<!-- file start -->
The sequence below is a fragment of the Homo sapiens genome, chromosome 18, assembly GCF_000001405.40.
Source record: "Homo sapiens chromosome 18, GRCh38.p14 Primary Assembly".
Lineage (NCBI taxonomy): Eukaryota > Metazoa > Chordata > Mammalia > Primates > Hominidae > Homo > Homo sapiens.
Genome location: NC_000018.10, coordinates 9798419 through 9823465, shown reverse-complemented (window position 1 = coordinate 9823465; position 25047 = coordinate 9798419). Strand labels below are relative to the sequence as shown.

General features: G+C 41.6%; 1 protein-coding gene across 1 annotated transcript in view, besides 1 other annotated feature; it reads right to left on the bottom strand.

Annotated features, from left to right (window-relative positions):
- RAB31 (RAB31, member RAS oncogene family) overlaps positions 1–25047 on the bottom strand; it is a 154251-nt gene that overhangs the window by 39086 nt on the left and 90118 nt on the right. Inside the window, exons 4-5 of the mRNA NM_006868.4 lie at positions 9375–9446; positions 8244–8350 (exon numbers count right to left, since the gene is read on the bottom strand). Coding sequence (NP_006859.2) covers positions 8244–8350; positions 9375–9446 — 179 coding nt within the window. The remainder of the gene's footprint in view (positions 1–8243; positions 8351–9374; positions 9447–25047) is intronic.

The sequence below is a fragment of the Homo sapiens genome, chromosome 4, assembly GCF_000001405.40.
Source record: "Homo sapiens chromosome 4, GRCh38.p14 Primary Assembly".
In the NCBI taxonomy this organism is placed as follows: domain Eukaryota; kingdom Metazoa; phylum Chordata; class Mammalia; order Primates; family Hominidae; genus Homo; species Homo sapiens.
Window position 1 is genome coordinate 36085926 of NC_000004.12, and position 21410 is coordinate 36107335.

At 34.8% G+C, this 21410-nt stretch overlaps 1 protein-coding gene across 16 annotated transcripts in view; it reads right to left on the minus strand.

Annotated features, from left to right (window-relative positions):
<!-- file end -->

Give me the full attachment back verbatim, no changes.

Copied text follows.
The sequence below is a fragment of the Homo sapiens genome, chromosome 18, assembly GCF_000001405.40.
Source record: "Homo sapiens chromosome 18, GRCh38.p14 Primary Assembly".
Lineage (NCBI taxonomy): Eukaryota > Metazoa > Chordata > Mammalia > Primates > Hominidae > Homo > Homo sapiens.
Genome location: NC_000018.10, coordinates 9798419 through 9823465, shown reverse-complemented (window position 1 = coordinate 9823465; position 25047 = coordinate 9798419). Strand labels below are relative to the sequence as shown.

General features: G+C 41.6%; 1 protein-coding gene across 1 annotated transcript in view, besides 1 other annotated feature; it reads right to left on the bottom strand.

Annotated features, from left to right (window-relative positions):
- RAB31 (RAB31, member RAS oncogene family) overlaps positions 1–25047 on the bottom strand; it is a 154251-nt gene that overhangs the window by 39086 nt on the left and 90118 nt on the right. Inside the window, exons 4-5 of the mRNA NM_006868.4 lie at positions 9375–9446; positions 8244–8350 (exon numbers count right to left, since the gene is read on the bottom strand). Coding sequence (NP_006859.2) covers positions 8244–8350; positions 9375–9446 — 179 coding nt within the window. The remainder of the gene's footprint in view (positions 1–8243; positions 8351–9374; positions 9447–25047) is intronic.

The sequence below is a fragment of the Homo sapiens genome, chromosome 4, assembly GCF_000001405.40.
Source record: "Homo sapiens chromosome 4, GRCh38.p14 Primary Assembly".
In the NCBI taxonomy this organism is placed as follows: domain Eukaryota; kingdom Metazoa; phylum Chordata; class Mammalia; order Primates; family Hominidae; genus Homo; species Homo sapiens.
Window position 1 is genome coordinate 36085926 of NC_000004.12, and position 21410 is coordinate 36107335.

At 34.8% G+C, this 21410-nt stretch overlaps 1 protein-coding gene across 16 annotated transcripts in view; it reads right to left on the minus strand.

Annotated features, from left to right (window-relative positions):